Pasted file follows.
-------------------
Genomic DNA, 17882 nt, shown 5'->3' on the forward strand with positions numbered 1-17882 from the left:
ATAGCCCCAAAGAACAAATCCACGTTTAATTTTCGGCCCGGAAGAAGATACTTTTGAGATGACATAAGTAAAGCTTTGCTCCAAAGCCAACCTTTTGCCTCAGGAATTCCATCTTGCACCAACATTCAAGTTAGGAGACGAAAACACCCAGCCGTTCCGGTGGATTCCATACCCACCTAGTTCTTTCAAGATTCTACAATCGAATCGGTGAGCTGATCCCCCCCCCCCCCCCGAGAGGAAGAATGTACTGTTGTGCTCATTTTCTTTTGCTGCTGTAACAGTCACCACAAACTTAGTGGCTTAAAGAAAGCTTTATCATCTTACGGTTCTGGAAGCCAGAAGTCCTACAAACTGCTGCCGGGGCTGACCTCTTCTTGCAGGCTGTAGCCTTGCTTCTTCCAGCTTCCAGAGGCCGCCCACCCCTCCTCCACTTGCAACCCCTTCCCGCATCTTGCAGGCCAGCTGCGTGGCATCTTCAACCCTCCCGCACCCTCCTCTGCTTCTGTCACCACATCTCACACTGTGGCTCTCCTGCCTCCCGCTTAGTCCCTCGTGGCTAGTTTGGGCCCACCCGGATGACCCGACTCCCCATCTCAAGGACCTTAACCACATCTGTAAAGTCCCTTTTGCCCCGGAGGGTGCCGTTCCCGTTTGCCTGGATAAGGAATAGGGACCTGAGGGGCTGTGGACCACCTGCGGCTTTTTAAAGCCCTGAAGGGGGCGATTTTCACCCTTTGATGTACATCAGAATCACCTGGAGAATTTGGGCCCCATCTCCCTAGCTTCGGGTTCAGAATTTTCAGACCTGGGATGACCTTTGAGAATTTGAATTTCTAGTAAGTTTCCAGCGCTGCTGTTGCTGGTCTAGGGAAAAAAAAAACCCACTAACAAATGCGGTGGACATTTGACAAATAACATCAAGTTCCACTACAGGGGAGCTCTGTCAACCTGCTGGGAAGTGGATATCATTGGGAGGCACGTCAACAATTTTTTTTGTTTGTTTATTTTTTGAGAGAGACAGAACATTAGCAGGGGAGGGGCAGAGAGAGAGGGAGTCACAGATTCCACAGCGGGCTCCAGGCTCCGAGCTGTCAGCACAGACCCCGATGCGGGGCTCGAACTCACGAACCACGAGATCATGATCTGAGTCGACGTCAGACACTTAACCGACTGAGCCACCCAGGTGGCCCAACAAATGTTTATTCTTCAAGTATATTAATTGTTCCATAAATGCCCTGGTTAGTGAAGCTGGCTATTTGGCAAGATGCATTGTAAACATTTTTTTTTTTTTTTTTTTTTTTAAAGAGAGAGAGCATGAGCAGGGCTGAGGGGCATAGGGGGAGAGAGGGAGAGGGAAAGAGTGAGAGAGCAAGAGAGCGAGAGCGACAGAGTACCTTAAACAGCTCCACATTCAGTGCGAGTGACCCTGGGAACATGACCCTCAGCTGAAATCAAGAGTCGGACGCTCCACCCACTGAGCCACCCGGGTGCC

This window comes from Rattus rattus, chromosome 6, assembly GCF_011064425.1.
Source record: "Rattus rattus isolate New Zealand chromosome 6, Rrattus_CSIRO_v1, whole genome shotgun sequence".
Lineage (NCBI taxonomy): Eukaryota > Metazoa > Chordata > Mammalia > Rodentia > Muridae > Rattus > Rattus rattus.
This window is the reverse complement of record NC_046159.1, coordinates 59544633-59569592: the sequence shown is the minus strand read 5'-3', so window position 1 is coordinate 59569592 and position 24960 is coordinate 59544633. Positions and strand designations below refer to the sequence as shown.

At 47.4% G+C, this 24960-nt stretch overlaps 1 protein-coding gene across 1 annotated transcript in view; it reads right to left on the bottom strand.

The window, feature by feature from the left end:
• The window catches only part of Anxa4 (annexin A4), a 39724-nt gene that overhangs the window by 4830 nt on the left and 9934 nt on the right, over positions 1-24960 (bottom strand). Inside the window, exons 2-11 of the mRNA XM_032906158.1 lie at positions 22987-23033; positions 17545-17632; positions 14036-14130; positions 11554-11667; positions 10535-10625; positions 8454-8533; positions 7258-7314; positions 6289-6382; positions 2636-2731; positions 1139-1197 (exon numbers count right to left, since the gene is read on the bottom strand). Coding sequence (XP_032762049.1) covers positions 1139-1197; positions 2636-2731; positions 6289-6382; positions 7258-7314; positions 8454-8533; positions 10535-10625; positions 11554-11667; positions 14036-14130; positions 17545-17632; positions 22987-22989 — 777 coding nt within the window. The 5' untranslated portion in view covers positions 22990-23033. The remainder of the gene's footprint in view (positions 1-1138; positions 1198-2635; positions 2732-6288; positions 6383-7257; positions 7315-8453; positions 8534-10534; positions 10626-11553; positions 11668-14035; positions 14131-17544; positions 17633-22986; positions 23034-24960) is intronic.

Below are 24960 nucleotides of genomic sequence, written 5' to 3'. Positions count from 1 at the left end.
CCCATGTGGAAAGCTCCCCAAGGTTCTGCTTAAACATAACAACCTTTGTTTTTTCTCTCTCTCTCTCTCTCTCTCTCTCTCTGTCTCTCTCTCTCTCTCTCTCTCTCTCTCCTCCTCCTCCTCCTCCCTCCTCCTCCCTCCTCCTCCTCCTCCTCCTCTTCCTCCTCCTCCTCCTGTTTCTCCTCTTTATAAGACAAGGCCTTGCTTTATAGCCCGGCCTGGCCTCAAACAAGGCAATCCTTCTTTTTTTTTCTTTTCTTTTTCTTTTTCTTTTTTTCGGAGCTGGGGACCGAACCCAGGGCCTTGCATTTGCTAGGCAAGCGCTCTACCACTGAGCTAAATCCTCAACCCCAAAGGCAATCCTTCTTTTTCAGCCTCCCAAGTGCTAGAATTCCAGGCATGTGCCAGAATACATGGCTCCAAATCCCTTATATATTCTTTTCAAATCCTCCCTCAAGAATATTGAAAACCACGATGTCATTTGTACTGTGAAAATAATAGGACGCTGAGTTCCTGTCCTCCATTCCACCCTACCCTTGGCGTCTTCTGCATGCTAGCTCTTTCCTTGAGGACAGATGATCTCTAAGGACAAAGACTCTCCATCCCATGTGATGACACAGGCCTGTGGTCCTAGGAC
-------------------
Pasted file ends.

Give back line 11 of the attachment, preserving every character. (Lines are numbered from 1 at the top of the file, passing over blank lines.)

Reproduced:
CCCATGTGGAAAGCTCCCCAAGGTTCTGCTTAAACATAACAACCTTTGTTTTTTCTCTCTCTCTCTCTCTCTCTCTCTCTCTGTCTCTCTCTCTCTCTCTCTCTCTCTCTCCTCCTCCTCCTCCTCCCTCCTCCTCCCTCCTCCTCCTCCTCCTCCTCTTCCTCCTCCTCCTCCTGTTTCTCCTCTTTATAAGACAAGGCCTTGCTTTATAGCCCGGCCTGGCCTCAAACAAGGCAATCCTTCTTTTTTTTTCTTTTCTTTTTCTTTTTCTTTTTTTCGGAGCTGGGGACCGAACCCAGGGCCTTGCATTTGCTAGGCAAGCGCTCTACCACTGAGCTAAATCCTCAACCCCAAAGGCAATCCTTCTTTTTCAGCCTCCCAAGTGCTAGAATTCCAGGCATGTGCCAGAATACATGGCTCCAAATCCCTTATATATTCTTTTCAAATCCTCCCTCAAGAATATTGAAAACCACGATGTCATTTGTACTGTGAAAATAATAGGACGCTGAGTTCCTGTCCTCCATTCCACCCTACCCTTGGCGTCTTCTGCATGCTAGCTCTTTCCTTGAGGACAGATGATCTCTAAGGACAAAGACTCTCCATCCCATGTGATGACACAGGCCTGTGGTCCTAGGAC